nothing any more but croak like an old raven. My
mother, the old magpie, is still chattering about the
emancipation of woman, with one eye on her grave
and the other on her learned books, in which she is
forever searching for the dawn of a new life.

AsTROFF. And the Professor?

VoiNrrsKY. The Professor as usual ^ts in his
library from morning till night —

"Straining our mind, wrinkling our brow,
We write, write, write.
With no respite
Or hope of praise in the future or now."

Unfortunate paper! He ought to write his autobiog-
raphy; he would make a really excellent subject for
a book! Just consider, the life of a retired professor,

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as stale as a piece of old bread, racked \7ith gout,
headaches and rheumatism, h fe liver bursting wi th
jealousy and envy , living on the estate of his first
wife, although he hates it, because he can't afiFord to
live in town. He is everlastingly whining about his
hard fate, although, as a matter of fact, he is un-
usually lucky. {Nervously'] He is the son of a com-
mon deacon and has achieved the professor's chair,
has become the son-in-law of a senator, is called "your
Excellency," but never mind! Til tell you something;
he has beenjwriting about art fo r twent y-five ^years,
and he doesn't know the very first thing about it. For
twenty-five years he has been hashing over thi» thnng })^
of other men on realism, naturalism, and all suc h
nonsensej^ fo r twenty-five years he has been read ing
andjw riting things long know n to dever m«i^ and
uninteresti ng tQ ^tupjd onf^; fnr twcnt3c^ve years he
h as been pourin g wat^r from j^n e empty t umbler inte
anolhfir. Yet consider the man's conceit and pre-
tensions ! He has been pensioned ofiF. No living soul
has ever heard of him. He is totally unknown. That
means for twenty-five years he has been sailing under
false colors. But look at himl He stalks across the
earth like a demi-^od!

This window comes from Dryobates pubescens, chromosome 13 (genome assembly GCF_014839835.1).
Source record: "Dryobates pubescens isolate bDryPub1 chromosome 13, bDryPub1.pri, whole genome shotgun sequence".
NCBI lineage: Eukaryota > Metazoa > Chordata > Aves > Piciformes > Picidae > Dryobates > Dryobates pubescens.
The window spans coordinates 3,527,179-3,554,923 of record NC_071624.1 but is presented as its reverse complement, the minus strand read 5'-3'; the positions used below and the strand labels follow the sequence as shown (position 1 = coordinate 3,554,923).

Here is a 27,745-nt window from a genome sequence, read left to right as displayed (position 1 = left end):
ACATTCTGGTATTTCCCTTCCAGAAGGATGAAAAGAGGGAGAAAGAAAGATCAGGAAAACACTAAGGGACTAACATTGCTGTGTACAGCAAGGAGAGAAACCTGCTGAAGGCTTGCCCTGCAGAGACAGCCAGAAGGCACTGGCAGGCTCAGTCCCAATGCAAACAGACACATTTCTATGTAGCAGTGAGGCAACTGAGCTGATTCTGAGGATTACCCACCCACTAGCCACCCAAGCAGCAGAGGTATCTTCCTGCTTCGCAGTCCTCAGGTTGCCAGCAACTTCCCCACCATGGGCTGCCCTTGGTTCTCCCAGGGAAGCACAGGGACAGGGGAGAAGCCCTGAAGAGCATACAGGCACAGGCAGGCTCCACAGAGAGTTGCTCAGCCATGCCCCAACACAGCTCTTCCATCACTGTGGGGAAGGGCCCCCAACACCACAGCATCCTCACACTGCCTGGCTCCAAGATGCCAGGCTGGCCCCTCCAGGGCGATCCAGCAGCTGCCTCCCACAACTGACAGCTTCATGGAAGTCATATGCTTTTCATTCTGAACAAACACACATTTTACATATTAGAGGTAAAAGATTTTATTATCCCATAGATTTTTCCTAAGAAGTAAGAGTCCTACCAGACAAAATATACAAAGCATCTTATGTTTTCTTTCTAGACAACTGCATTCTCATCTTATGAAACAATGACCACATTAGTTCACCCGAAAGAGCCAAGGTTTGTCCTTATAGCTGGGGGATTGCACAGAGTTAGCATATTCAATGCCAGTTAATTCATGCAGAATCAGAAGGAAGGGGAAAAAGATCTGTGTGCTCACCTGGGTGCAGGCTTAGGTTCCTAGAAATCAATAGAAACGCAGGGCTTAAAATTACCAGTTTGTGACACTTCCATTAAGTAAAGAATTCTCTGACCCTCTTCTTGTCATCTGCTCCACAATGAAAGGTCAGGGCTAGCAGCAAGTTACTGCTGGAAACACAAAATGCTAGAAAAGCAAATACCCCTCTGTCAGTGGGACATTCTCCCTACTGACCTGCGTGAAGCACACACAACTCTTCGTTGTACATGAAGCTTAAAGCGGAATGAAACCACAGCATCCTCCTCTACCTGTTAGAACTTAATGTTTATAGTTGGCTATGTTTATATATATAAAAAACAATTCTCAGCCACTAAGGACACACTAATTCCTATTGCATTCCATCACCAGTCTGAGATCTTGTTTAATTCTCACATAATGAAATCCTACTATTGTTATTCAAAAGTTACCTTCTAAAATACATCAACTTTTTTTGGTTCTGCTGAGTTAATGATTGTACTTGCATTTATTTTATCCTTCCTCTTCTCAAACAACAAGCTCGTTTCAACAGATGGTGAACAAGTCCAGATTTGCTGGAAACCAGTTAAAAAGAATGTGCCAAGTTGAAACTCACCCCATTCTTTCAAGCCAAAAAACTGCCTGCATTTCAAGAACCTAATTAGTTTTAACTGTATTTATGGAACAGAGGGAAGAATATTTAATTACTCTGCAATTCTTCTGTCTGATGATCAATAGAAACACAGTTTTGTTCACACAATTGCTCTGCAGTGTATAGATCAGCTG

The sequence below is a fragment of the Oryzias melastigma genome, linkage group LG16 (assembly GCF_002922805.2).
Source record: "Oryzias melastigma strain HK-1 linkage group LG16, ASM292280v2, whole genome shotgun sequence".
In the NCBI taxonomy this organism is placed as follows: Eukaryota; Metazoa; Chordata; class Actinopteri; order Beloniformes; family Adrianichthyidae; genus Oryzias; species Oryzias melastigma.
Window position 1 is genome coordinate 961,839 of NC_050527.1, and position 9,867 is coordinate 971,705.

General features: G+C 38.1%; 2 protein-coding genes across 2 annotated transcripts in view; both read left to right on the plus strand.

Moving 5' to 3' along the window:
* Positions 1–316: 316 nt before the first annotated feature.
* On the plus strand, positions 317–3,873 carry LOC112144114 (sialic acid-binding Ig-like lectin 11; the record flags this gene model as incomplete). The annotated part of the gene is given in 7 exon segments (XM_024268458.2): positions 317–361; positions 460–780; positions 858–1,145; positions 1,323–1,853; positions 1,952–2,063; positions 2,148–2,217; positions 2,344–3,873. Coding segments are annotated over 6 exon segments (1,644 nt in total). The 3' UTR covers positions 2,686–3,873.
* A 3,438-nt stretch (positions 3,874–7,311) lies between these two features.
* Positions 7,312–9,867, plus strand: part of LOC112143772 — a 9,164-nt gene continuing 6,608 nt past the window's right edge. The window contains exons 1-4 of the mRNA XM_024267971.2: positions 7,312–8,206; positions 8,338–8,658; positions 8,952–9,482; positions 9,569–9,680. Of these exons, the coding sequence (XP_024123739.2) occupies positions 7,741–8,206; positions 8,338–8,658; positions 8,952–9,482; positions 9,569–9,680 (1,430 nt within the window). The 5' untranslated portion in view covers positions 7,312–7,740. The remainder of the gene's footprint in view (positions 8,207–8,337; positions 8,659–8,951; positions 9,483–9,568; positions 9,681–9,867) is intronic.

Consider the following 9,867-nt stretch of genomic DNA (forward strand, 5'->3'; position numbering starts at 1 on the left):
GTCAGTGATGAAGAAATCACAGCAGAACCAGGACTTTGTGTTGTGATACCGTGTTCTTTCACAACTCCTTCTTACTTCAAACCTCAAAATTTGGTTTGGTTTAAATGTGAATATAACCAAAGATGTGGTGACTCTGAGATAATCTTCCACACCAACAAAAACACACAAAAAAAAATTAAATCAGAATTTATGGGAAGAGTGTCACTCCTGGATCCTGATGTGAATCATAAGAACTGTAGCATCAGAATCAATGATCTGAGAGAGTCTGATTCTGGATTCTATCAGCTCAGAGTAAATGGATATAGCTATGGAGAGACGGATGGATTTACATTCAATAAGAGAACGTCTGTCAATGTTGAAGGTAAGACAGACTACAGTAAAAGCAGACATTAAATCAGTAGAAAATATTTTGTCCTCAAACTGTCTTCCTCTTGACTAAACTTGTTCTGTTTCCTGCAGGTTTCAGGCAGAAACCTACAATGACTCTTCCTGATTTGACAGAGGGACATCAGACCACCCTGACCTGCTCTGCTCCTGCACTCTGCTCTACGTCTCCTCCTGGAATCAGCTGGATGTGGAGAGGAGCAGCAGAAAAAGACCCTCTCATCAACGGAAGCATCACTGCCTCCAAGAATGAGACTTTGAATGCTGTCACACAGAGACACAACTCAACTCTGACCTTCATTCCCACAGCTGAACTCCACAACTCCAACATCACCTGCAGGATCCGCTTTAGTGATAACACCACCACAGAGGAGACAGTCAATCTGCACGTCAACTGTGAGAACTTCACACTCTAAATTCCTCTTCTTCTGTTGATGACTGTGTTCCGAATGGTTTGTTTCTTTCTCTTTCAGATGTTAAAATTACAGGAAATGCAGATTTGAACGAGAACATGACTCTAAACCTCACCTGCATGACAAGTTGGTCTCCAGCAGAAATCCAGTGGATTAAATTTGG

AsntOFP. I believe you envy him.

V<»NrrsKY. Yes, I do. Look at the success he


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has had with women! Don Juan himself was not
more lucky. His first wife, my sister, was beautiful,
gentle, as pure as the- blue heaven above, noble, great-
hearted, with more admirers than he has pupils, and
she loved him as only creatures of angelic purity can
love those who are as pure and beautiful as they are
themselves. His mother-in-law, my mother, adores
him to this day, and he still inspires her with a kind
of worshipful awe. His second wife is, as you see,
a great beauty; she married him in his old age and
surrendered to him all the glory of her beauty and
freedom. What for?

AsTROFF. Is she faithful to him?
VoiNrrsKY. Yes, worse luck!
AstROFF. Why "worse luck"?

VoiNiTSKY. Because such loyalty is false and un-
natural, root and branch. It sounds very well, but
there is no logic to it. It is immoral for a woman to
deceive an old husband whom she hates. But for her
to stifle her pathetic youth and intense longings within
her — that is not immoral!

Telyegin [in a tearful voice] Vanya, I don't like
to hear you say such things. Listen, Vanya: every one
who betrays husband or wife is faithless and would
betray his country, too.

VoiNirsKY [cross] Turn off the fountain. Waffles!

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Tblyegin. No,, permit mc, Vanya, My wife ran
away with a lover the day after our wedding, because
my appearance was unprepossessing. Since then I have
never failed in doing my duty. I love her and am
true to her to this day. I help her all I can and I've
given my fortune to educate the ^ildren she had by
her lover. I have lost my happiness but kept my pride.
And she? Her youth has fled, her beauty has faded
according to the laws of nature, and her lover is dead.
What is there left to her?

[Helena Jndreievna and Sonya enter, followed by
Maria Vassilievna carrying a book. The latter sits
down and begins to read. Some one hands her a glass
of tea which she drinks without looking upJ]

Sonya [hurriedly, to the nurse] Some peasants are
waiting out there. Go and see what they wish. I
shall pour the tea.

[She pours out several glasses of tea. Marina goes
out. Helena Jndreievna takes a glass and sits in the
svnng drinking.]

AsTROFF [to Helena Jndreiexma] I came to sec